The first woman dub poet, Jean ‘Binta’ Breeze, dies at her rural Jamaican home

 215 total views,  1 views today

She made a name for herself in the male-dominated genre

Originally published on Global Voices

Jamaican dub poet Jean ‘Binta’ Breeze in performance. Photo by Very Quiet on Flickr, CC BY-SA 2.0.

Pioneering dub poet, storyteller and cultural activist Jean “Binta” Breeze, whose unflinchingly honest performance poetry touched many hearts, died at her home in Sandy Bay, Hanover, on Jamaica’s north coast on August 5. She had been suffering from COPD, a chronic lung disease, for some time.

Breeze was born Jean Lumsden in 1956 and brought up by her grandparents, who were farmers in rural Jamaica. In a 2019 television interview, she recalled her grandmother sitting in her bedroom every evening, reciting poetry to her, which she still knew by heart.

She studied at the Jamaica School of Drama before traveling to the United Kingdom at the age of 30. There, she met Linton Kwesi Johnson, a pioneer in the emerging dub poetry scene, and performed at the Black Book Fair. Dub poetry in the 1970s and early 80s Britain merged strong socio-political messages into spoken word poetry, with the accompanying dub music and heavy bass line providing rhythm and emphasis, as evidenced in the work of musician Dennis Bovell.

Breeze was the first woman dub performer to emerge and make a name for herself. Reflective of Jamaica’s storytelling tradition, her work involved repeated chanting in a narrative style. She would often use personal stories to heighten awareness of social concerns. Her poem “Mad Woman” (an edited version of which was performed here by a young Jamaica Festival song competition award winner) was a raw and poignant expression of mental illness in Jamaica, which she herself experienced. Her first book of poetry, Ryddim Ravings (1988) also touched on this. In a 2006 BBC radio programme, Breeze gave her perspective on understanding and treating schizophrenia. However, her poetry could also be upbeat and cheerful.

Adopting the U.K. as her home for some years, Breeze taught Theatre Studies at Brixton College for two years, eventually settling in the Midlands town of Leicester, where she taught creative writing as an Honorary Fellow at Leicester University’s School of English. She received an Honorary Doctor of Letters degree from the university in 2018. She was also honoured with a Lifetime Achievement Award from the Jamaican Poetry Festival and a silver Musgrave Medal from the Institute of Jamaica. Prior to these accolades, in 2012, Breeze became a Member of the Order of the British Empire (MBE) for her services to literature.

Jean “Binta” Breeze and her daughter, Imega Breese McNab, on the poet's birthday in 2017. Photo by Fae Ellington, used with permission.

Her life was dedicated to performance and writing—not just poetry, but she also wrote for theatre, television, and film. Later in life, Breeze divided her time between the U.K. and Jamaica. Much sought after for literary and cultural festivals, she toured extensively on the international circuit, making appearances in the Caribbean, North America, Europe, Asia, and Africa.

After hearing of her passing, the Poetry Society of London tweeted:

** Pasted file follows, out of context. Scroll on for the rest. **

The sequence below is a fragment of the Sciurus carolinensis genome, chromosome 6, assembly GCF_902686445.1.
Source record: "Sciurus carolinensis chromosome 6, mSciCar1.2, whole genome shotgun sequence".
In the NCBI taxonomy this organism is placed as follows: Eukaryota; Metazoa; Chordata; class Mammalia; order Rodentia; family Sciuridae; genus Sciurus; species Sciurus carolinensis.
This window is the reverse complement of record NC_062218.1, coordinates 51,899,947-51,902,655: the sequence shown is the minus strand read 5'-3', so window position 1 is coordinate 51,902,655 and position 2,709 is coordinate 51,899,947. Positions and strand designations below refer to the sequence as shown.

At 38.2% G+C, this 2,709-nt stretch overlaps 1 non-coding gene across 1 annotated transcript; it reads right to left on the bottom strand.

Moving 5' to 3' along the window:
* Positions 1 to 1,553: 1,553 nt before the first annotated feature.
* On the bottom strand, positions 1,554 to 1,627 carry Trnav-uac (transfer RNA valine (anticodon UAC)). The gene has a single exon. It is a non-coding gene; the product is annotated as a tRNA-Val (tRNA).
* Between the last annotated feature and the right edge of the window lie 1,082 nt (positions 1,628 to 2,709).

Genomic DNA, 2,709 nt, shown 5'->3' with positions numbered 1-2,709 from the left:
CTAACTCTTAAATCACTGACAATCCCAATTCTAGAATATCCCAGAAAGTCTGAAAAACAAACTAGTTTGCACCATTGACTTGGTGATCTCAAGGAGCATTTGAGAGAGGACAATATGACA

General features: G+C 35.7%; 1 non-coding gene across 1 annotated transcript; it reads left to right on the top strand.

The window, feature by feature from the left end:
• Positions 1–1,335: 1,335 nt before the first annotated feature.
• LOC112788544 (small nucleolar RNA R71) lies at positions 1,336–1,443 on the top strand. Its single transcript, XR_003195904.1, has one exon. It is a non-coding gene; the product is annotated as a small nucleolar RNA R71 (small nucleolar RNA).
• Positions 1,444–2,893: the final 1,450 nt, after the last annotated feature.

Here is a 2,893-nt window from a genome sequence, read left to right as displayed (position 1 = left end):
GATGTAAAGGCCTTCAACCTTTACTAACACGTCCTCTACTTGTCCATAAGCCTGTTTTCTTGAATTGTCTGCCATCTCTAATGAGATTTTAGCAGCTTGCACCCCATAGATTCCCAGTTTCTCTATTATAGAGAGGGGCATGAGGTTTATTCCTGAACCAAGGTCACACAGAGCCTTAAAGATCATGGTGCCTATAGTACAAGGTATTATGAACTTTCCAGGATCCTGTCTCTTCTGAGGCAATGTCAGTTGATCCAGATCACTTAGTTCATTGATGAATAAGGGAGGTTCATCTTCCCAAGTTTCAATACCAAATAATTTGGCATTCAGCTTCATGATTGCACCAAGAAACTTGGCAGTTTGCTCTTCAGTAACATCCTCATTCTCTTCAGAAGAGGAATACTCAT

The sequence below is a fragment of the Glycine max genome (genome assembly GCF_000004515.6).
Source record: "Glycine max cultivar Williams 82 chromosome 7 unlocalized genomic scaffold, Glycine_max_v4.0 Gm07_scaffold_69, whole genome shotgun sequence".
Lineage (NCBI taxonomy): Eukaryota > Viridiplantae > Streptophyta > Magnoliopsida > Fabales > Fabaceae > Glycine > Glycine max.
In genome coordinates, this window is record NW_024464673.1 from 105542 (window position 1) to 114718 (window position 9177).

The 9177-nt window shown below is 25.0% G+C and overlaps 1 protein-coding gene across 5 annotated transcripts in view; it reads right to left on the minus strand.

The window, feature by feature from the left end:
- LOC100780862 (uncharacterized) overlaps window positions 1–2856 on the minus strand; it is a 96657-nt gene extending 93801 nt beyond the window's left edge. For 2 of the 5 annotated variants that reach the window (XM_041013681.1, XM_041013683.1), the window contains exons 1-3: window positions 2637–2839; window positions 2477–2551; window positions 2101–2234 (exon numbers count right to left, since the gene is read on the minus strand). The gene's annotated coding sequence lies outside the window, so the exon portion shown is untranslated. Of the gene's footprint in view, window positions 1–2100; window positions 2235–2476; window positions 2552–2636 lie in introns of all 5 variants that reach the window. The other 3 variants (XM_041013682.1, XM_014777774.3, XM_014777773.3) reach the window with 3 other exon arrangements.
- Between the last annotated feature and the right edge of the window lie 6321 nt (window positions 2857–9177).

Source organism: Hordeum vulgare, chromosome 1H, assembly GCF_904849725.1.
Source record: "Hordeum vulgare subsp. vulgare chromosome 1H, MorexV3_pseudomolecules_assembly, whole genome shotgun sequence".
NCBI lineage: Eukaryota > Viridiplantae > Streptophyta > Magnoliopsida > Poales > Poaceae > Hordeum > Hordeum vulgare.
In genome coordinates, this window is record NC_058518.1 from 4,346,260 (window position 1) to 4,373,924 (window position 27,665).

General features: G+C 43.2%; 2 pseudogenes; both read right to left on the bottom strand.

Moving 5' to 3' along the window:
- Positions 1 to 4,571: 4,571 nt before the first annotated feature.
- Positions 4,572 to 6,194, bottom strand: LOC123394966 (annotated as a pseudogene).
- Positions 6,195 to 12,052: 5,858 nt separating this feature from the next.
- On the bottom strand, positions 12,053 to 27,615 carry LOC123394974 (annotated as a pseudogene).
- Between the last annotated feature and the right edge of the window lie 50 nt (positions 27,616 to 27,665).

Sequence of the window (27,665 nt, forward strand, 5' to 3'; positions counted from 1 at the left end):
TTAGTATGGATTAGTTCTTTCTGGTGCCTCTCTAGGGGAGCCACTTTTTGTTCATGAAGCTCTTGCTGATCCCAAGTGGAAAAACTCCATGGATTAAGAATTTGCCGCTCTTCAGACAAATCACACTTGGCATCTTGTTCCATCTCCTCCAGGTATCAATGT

On the occasion of the 70th anniversary of the Windrush—the beginning of the West Indian post-World War II migration—Breeze's poem “dreamer” was among several by Jamaican poets displayed on the London Underground.

Her UK agents, Renaissance One Writers and Events, shared their grief at Breeze’s passing:

The British press also hailed Breeze’s life, with the UK Guardian describing her as “one of the most important and influential contemporary poets.”

Back in Jamaica, broadcast journalist Fae Ellington, who had recently done a television interview with Breeze, tweeted a photograph and a message:

Speaking with Global Voices, Ellington added:

Jean ‘Binta’ Breeze was my sister friend. My dear friend. A brilliant poet. Her life's experiences provided her a varied palette from which she painted stories…her poems. She was authentic, true to herself and honest to a fault about herself. Walk good, my sister friend. She was a most outstanding poet who was celebrated in Jamaica, the UK and Europe.

My condolences to her son Gareth and wife Celia, daughter Imega and husband Alan, and daughter Caribe.

Justine Henzell, co-founder of Jamaica’s Calabash Literary Festival, tweeted her condolences, noting that the poet had performed at the festival in 2004:

Jamaica’s Poet Laureate, Olive Senior, posted a photograph of her at a National Library event in Montego Bay:

The Private Sector Organisation of Jamaica (PSOJ) posted a heartfelt tweet:

Jamaican poet and cultural activist Owen “Blakka” Ellis, who studied at the Jamaica School of Drama with Breeze in 1978, told Global Voices:

I was the one who named her ‘Binta’. At the time, the radical black artists at what is now the Edna Manley College of the Visual and Performing Arts were all choosing African middle names. Among other meanings, ‘Binta’ signifies ‘close to the heart’ or ‘daughter.’

Ellis added:

For me, a key feature of her legacy as a Caribbean poet is in how she beautifully embodied the intersection between literary rigour and performance power.

Breeze was greatly loved, both in Jamaica and in her second home in the U.K., where her commanding, passionate voice will be certainly be missed.